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I didn’t even believe it

November 12, 2011

I was glancing over a book review of Stephen Carter’s “What of the Night” at By Common Consent, and a line early on struck out at me (fortunately it was pretty early on, since, as I said, I was only glancing over the post):

Then he said sometimes we have to “bear testimony” as a burden—we have to bear the weight of it, bear up under the everyday struggles of life in faith. Jesus said to take up our crosses and follow.

That reminded me of an event from earlier in my life. I think it was the simplest, purest root of disbelief that I had ever had at the time.

Starting when I was in fourth grade, my family moved to Oklahoma, where I would spend the rest of my elementary school, junior high, and high school. In elementary school, no one really talked that much about religion (I mean, we were all dumb elementary school kids), but in junior high, I remember it got brought up occasionally. I wasn’t afraid to mention I was Mormon, because I didn’t think there was anything wrong with that.

My peers, good evangelical Christians of the Bible Belt, tried their best to disavow me of that thought, however. And so, I got into a lot of discussions about Mormonism, whether it was Biblical or not, whether it was historically accurate or not, etc.,

I remember, after a discussion in 8th or 9th grade, thinking something that has always stayed with me. What I thought was: why do I have to defend this stuff? Why do I have to defend Mormonism when I don’t even believe it.

I hadn’t read any “anti-Mormon” tracts, or even researched Mormon history or whatever. It just seemed to me, going through Sunday School lessons, that the various events we were learning about in the scriptures seemed highly implausible. But I thought it was a big game: getting the right answers in Sunday School gave you credibility with adults, and that was always nice.

In junior high and high school, I thought Mormonism was this weight that I had to bear, but I was aware that I hadn’t chosen it, and I didn’t choose to accept it, either. I had to defend Mormonism, because that’s what Mormons do. Even if I wasn’t convinced of the explanations I was researching and presenting to others, I felt I was obligated to present anyway.

That’s why I really dislike that my father thinks that my disbelief was something I “caught” from the “liberal university” or from “philosophy” or whatever.

No, if anything, the only thing that going away for college did that I didn’t conceptualize earlier was that it allowed me to think, “Hey, what if I don’t have to carry this burden around? What if I don’t have to defend things I don’t even believe in? What if I don’t have to go every Sunday just because that’s what adults, the Bishop, my parents, etc., expect?”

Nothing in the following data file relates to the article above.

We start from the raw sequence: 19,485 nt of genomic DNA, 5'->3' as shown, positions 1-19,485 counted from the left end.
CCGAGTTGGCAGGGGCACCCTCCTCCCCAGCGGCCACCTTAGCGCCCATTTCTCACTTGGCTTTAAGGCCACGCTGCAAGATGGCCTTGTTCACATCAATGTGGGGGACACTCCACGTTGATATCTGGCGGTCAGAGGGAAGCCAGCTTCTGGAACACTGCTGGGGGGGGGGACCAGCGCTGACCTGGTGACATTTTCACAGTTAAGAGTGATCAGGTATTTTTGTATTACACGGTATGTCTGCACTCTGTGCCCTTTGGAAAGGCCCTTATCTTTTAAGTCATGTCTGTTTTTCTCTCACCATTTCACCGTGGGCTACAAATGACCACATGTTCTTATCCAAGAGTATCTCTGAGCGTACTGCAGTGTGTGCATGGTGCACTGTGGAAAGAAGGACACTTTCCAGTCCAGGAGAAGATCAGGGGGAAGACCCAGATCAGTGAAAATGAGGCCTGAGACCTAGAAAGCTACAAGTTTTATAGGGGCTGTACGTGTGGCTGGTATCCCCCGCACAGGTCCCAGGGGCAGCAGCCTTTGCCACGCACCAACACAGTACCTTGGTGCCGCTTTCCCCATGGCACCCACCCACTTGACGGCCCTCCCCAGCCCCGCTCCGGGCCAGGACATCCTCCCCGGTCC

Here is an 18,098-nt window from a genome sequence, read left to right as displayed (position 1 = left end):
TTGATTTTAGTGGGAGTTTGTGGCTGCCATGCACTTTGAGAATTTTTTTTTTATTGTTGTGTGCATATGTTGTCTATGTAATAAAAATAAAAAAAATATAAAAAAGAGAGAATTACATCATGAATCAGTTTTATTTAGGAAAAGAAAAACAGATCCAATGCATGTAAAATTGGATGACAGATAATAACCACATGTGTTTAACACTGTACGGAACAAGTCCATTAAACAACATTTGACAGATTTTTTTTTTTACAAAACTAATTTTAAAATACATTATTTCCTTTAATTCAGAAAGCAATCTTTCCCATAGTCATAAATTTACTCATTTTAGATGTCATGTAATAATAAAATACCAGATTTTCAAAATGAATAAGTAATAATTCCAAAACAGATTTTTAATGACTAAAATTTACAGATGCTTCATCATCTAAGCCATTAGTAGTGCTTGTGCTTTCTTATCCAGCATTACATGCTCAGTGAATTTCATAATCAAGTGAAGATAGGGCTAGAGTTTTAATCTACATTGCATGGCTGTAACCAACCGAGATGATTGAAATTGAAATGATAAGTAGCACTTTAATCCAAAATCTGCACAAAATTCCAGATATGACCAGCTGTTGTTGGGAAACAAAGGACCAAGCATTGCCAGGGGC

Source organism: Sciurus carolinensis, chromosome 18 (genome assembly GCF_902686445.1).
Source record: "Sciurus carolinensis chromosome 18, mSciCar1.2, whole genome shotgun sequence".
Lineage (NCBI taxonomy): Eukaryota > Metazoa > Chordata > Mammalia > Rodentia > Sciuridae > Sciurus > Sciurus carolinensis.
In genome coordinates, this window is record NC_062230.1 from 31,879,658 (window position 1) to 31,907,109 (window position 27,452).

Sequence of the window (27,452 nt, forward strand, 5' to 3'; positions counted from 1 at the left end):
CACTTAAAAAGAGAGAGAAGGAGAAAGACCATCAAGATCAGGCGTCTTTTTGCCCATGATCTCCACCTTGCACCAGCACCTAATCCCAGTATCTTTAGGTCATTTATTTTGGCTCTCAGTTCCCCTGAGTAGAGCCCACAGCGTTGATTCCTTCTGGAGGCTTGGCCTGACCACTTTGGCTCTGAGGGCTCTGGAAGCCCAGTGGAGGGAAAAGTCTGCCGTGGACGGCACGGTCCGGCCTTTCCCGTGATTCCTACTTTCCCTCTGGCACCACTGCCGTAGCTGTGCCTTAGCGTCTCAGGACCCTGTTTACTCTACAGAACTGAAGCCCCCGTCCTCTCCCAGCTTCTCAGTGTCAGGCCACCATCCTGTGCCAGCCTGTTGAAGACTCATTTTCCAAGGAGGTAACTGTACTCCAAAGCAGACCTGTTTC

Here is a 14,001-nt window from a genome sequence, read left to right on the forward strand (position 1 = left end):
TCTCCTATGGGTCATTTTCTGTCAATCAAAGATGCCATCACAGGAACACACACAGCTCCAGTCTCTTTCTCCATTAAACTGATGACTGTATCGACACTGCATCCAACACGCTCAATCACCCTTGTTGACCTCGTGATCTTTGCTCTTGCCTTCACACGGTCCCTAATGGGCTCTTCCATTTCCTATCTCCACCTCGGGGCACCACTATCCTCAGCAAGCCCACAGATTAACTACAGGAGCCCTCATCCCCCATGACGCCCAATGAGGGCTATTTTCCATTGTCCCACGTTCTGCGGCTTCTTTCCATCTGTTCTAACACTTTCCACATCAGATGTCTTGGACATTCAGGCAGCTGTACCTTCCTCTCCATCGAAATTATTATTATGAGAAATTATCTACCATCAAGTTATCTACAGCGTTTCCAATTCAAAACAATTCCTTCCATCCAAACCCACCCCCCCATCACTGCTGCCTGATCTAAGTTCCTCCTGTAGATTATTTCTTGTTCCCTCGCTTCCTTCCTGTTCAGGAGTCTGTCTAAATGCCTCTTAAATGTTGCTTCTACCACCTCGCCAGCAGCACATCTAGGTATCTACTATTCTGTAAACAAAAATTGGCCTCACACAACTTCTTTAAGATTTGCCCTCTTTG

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  1. Seth R. permalink

    It’s kind of funny. I also didn’t feel like I had much of a choice in being in this religion.

    But I never considered that a reason for me not to defend it. I won’t say Mormonism is “ethnic” for everyone, but it sure feels that way for me.

  2. It’s not the lack of choice in arriving the religion that is a reason not to defend it. The lack of choice is a purely neutral aspect. (In this sense, not having chosen to become Mormon isn’t a reason for defending it either…)

    My issue was that whereas when I was in JH & HS student, I felt obligated to defend it just because I was one.

    It’s the lack of believing in it.

    I like the idea of Mormonism as ethnicity, but this really illustrates the key point in which Mormonism and ethnicity do not analogize well.

    The problem with ethnicity isn’t that you don’t choose to become your ethnicity, but that you can’t choose to change, get rid of, or hide your ethnicity. Mormonism simply doesn’t have that problem. You can STOP being a Mormon. You can CHANGE your religion. You can HIDE your religion. (I think all of these are independent, btw, of belief. I don’t think belief is consciously chosen.)

    But you can’t really stop being black. You can’t change your race. Not everyone can “pass” for another race (although the people who can…often do.)

    …I do think this is a very interesting train of thought, though. With ethnicity, it doesn’t matter whether you like it or not. You defend it because you can’t escape it, and no one else will defend it for you. So, the choice is either self-sufficiency and survival…or a kind of cultural suicide. It can frankly be kind of polarizing, where you become more “extreme” as your ethnicity becomes more “extreme,” because you have no other option than to.

  3. Seth R. permalink

    No, I’m not sure I buy that.

    I think people actually do try to change their race.